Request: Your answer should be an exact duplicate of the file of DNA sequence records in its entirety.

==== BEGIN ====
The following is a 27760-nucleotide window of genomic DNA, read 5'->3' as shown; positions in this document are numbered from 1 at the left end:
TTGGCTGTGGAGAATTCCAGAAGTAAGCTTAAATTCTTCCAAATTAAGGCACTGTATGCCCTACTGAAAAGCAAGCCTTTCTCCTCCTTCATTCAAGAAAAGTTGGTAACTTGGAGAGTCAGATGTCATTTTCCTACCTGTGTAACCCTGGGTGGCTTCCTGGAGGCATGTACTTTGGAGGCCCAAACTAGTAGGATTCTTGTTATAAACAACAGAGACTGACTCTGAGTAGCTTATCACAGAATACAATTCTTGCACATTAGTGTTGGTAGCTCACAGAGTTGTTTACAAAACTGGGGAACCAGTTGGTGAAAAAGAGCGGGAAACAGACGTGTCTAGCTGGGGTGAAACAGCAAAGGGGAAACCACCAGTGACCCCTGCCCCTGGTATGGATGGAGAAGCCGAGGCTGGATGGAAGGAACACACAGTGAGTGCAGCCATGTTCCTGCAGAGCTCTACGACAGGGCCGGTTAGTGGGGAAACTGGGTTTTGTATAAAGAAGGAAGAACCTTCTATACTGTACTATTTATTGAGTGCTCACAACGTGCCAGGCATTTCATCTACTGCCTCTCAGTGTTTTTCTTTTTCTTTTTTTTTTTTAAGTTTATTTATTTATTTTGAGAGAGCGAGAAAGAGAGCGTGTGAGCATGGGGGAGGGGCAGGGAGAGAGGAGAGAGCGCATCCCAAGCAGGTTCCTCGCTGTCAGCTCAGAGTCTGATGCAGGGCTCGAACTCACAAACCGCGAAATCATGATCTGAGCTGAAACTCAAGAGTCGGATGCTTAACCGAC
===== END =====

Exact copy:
The following is a 27760-nucleotide window of genomic DNA, read 5'->3' as shown; positions in this document are numbered from 1 at the left end:
TTGGCTGTGGAGAATTCCAGAAGTAAGCTTAAATTCTTCCAAATTAAGGCACTGTATGCCCTACTGAAAAGCAAGCCTTTCTCCTCCTTCATTCAAGAAAAGTTGGTAACTTGGAGAGTCAGATGTCATTTTCCTACCTGTGTAACCCTGGGTGGCTTCCTGGAGGCATGTACTTTGGAGGCCCAAACTAGTAGGATTCTTGTTATAAACAACAGAGACTGACTCTGAGTAGCTTATCACAGAATACAATTCTTGCACATTAGTGTTGGTAGCTCACAGAGTTGTTTACAAAACTGGGGAACCAGTTGGTGAAAAAGAGCGGGAAACAGACGTGTCTAGCTGGGGTGAAACAGCAAAGGGGAAACCACCAGTGACCCCTGCCCCTGGTATGGATGGAGAAGCCGAGGCTGGATGGAAGGAACACACAGTGAGTGCAGCCATGTTCCTGCAGAGCTCTACGACAGGGCCGGTTAGTGGGGAAACTGGGTTTTGTATAAAGAAGGAAGAACCTTCTATACTGTACTATTTATTGAGTGCTCACAACGTGCCAGGCATTTCATCTACTGCCTCTCAGTGTTTTTCTTTTTCTTTTTTTTTTTTAAGTTTATTTATTTATTTTGAGAGAGCGAGAAAGAGAGCGTGTGAGCATGGGGGAGGGGCAGGGAGAGAGGAGAGAGCGCATCCCAAGCAGGTTCCTCGCTGTCAGCTCAGAGTCTGATGCAGGGCTCGAACTCACAAACCGCGAAATCATGATCTGAGCTGAAACTCAAGAGTCGGATGCTTAACCGAC